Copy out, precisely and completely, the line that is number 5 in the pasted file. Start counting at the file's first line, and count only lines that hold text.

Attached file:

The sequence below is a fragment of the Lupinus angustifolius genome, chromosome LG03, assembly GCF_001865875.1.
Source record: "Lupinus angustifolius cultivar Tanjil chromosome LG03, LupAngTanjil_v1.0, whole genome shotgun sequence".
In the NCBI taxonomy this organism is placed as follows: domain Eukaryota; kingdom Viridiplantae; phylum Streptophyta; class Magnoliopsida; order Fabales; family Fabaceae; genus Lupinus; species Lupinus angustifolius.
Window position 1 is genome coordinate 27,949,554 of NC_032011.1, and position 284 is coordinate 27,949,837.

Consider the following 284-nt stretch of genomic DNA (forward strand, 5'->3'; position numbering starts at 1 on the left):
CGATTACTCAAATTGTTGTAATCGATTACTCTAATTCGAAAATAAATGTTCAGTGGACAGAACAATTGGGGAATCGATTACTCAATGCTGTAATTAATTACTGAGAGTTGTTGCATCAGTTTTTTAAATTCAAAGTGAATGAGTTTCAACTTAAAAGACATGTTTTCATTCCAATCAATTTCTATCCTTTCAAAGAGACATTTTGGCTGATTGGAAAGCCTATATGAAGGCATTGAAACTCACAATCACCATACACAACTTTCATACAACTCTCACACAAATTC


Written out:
Consider the following 284-nt stretch of genomic DNA (forward strand, 5'->3'; position numbering starts at 1 on the left):